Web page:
2. Use Discretion or Prosoche. Adopt, and act on, a consistent, balanced code of ethics. You want your actions to mirror your thoughts and emotions, and to protect your sense of eudaimonia, so that you do not behave in contradictory or harmful ways. Value your own rights and freedom, as well as the rights and free will choices of others.
3. Petition Your Representative - Contact your representatives about political issues in your community. Sign up for email action alerts on so you will know when legislation is moving. This is more effective than just being generally "informed," by digesting whatever news stories are floating around.
4. Give To Charity - Charity can help alleviate suffering locally and internationally, but you need to use discretion, as unfortunately not every charity is ethical with their use of donations. Some foundations and charities take advantage of donors' good intentions to enrich themselves. A good charity should have the lowest percent of administrative costs possible - meaning that they are putting most of their funds towards their mission. Bad charities can have administrative costs up to 80 percent of their total budgets or more. A good resource to locate reputable charities is the website Charity Navigator.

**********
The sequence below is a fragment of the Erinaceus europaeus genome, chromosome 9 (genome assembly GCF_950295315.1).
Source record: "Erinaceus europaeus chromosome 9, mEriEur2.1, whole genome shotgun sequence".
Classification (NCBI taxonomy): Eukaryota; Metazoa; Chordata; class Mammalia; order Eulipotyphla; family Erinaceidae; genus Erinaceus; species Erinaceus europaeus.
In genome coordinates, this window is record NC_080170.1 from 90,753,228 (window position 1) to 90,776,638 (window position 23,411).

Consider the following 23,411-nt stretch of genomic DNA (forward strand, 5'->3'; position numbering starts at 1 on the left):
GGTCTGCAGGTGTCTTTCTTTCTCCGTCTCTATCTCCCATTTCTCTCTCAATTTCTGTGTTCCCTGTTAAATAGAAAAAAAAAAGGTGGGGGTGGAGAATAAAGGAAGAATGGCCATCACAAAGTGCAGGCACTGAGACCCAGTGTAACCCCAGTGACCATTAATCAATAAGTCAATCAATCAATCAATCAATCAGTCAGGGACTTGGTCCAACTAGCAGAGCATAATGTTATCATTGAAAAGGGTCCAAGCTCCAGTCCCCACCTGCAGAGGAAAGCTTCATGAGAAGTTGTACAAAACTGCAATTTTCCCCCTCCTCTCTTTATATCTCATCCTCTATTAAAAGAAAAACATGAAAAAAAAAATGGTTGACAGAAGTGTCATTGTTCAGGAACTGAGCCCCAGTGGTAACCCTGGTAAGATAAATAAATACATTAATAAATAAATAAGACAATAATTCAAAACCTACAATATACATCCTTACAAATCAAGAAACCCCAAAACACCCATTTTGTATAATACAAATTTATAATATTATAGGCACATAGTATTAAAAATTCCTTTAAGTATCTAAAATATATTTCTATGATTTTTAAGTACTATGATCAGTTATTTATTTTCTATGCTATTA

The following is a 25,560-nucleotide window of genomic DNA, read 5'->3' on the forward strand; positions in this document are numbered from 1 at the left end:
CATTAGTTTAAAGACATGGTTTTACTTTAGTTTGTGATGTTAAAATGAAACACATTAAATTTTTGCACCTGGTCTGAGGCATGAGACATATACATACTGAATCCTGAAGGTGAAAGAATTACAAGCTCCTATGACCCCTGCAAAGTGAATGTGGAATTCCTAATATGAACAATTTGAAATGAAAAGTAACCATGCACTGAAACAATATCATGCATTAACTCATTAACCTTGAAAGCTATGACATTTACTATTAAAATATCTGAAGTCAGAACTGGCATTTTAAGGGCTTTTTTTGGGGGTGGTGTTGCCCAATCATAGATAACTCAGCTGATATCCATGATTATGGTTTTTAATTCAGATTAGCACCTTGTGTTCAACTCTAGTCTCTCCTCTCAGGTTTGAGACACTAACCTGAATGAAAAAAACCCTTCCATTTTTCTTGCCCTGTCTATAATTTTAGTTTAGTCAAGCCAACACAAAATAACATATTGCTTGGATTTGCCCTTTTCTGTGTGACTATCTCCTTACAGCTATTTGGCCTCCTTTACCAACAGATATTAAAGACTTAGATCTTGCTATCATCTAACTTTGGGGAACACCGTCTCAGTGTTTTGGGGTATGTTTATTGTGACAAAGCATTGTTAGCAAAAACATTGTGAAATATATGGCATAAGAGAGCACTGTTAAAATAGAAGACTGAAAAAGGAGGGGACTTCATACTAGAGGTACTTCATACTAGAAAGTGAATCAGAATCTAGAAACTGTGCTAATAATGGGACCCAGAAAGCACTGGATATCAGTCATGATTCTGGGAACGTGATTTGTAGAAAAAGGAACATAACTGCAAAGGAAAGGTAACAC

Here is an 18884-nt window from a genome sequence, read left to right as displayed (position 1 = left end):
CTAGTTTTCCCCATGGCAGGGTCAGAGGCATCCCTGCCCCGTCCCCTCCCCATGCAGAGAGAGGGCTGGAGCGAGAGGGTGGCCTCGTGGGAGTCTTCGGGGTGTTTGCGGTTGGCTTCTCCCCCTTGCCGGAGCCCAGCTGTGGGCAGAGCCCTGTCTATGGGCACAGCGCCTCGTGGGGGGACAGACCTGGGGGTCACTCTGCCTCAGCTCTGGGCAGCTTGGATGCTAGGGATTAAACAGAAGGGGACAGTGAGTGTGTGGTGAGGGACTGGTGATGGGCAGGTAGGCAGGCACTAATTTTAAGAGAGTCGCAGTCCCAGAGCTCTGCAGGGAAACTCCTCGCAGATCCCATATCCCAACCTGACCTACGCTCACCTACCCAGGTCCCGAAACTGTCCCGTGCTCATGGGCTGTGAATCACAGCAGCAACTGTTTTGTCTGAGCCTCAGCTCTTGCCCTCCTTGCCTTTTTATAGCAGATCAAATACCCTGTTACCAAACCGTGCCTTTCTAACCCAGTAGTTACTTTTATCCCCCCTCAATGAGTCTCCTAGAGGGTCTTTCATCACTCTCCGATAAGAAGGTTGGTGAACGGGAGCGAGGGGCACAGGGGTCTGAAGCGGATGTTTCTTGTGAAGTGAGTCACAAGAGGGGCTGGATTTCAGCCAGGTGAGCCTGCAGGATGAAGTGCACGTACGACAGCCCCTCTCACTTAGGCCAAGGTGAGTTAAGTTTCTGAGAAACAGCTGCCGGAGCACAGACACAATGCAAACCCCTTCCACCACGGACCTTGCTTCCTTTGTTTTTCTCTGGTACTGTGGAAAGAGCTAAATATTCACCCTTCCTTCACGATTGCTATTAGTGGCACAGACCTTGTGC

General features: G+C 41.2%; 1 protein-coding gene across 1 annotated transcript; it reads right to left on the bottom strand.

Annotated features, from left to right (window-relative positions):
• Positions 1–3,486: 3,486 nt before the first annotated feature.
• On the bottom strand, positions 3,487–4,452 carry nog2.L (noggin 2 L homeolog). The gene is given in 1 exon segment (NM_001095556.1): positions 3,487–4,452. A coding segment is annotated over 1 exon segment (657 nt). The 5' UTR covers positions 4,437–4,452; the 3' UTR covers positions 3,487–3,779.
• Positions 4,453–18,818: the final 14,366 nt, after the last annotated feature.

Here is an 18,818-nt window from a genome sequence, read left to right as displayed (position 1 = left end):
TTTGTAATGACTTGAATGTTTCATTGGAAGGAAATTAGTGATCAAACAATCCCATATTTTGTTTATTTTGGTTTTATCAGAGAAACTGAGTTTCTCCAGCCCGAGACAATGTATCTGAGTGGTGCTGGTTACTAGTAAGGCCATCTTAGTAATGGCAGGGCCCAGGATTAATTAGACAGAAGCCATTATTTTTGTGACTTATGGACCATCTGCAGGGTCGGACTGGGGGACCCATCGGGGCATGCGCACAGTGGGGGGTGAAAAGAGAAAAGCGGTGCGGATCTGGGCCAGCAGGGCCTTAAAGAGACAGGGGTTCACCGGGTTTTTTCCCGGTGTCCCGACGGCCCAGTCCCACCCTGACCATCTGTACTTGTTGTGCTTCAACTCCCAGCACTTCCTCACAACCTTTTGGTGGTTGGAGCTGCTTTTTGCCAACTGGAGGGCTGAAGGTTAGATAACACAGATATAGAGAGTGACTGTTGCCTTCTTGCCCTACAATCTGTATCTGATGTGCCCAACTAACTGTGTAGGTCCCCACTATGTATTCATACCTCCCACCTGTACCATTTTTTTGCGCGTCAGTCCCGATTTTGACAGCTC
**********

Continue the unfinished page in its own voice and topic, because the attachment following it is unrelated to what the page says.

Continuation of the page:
5. Get Involved Doing Something You Care About - Preferably which benefits others. This could include education, either locally or via the Internet, volunteering, activism, or local politics. If you are at a point in your life where you lack the time or resources get involved, resolve to do so as soon as possible.
Focus your efforts where are able and where your actions will have the biggest impact. You really can’t do anything about every international crisis in the news, but you can change yourself, your relationships, and perhaps your own community. As more individuals do these things, the greater the chance that the world will change for the better.
Stay tuned for part 3 of this series. We need to closely scrutinize the news and the flow of information in free societies. I'll explain why some news absolutely qualifies as propaganda and also cover the ethics of covert manipulation. We can apply the Socratic Method and critical thinking skills to avoid being manipulated by the media. If you missed it, part 1 of the series is located here: 4 Pieces of Stoic Wisdom For Dealing With Negative News Media.
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The Ancient Greek Got Happiness Right: 3 Steps to Eudaimonia